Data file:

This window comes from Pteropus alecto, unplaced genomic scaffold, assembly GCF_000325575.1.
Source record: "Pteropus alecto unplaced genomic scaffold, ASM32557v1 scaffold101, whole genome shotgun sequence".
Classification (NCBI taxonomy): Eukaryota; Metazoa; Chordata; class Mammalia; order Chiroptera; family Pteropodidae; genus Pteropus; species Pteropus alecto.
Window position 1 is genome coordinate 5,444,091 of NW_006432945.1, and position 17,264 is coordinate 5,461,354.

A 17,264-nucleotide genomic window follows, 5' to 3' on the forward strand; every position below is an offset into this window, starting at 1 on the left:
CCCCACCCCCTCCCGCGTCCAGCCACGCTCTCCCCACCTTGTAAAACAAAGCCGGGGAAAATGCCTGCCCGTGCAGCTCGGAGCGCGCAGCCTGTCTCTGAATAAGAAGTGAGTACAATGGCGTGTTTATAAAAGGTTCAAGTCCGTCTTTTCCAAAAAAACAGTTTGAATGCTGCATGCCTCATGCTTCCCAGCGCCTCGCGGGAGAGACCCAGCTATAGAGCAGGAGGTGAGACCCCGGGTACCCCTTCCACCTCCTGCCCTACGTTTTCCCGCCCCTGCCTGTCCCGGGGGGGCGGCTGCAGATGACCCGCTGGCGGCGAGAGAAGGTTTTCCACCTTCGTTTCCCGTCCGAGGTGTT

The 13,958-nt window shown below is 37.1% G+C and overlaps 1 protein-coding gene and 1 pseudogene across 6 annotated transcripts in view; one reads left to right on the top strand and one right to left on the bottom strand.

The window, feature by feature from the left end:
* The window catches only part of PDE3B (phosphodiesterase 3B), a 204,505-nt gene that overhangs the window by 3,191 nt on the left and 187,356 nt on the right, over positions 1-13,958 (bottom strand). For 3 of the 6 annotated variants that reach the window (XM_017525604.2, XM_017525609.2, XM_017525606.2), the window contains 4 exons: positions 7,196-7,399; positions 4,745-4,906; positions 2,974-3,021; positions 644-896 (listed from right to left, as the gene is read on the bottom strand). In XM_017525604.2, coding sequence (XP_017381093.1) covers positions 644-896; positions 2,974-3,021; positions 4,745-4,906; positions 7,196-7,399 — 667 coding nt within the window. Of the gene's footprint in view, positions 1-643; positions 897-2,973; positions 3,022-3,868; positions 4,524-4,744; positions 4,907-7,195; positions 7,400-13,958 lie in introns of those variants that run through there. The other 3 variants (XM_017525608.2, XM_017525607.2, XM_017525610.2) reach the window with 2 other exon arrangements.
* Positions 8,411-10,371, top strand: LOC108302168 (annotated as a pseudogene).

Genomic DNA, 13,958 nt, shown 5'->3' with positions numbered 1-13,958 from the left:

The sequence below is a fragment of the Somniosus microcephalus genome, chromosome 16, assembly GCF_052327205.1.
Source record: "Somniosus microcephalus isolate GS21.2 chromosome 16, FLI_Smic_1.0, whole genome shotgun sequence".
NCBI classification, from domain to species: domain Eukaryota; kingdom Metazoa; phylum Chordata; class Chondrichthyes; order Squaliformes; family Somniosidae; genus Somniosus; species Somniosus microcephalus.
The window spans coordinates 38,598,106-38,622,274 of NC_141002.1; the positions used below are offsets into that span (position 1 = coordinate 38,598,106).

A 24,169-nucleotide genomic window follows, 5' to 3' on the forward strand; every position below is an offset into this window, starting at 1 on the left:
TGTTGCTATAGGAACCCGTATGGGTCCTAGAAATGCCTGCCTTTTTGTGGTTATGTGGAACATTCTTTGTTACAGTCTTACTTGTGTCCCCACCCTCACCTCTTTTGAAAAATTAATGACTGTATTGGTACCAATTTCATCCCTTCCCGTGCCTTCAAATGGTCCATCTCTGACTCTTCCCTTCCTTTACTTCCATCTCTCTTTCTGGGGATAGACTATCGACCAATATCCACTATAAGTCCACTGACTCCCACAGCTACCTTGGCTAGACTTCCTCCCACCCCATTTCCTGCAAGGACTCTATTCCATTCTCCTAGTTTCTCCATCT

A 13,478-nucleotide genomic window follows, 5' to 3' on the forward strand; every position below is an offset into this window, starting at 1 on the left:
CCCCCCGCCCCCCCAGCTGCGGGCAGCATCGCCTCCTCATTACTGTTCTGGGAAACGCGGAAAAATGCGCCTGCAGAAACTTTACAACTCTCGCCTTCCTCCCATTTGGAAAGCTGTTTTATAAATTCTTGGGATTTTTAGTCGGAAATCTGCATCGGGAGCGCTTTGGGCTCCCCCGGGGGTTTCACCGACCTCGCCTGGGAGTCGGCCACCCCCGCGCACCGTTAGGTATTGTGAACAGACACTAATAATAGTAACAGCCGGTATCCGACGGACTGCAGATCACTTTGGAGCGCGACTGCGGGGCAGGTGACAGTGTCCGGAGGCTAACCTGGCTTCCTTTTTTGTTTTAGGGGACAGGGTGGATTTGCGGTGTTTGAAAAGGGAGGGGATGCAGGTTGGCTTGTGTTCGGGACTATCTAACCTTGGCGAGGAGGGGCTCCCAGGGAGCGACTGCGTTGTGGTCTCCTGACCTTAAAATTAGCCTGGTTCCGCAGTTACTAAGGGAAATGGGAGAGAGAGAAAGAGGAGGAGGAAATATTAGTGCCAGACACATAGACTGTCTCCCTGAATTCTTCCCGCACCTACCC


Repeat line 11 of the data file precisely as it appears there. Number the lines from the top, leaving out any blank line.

Genomic DNA, 13,958 nt, shown 5'->3' with positions numbered 1-13,958 from the left: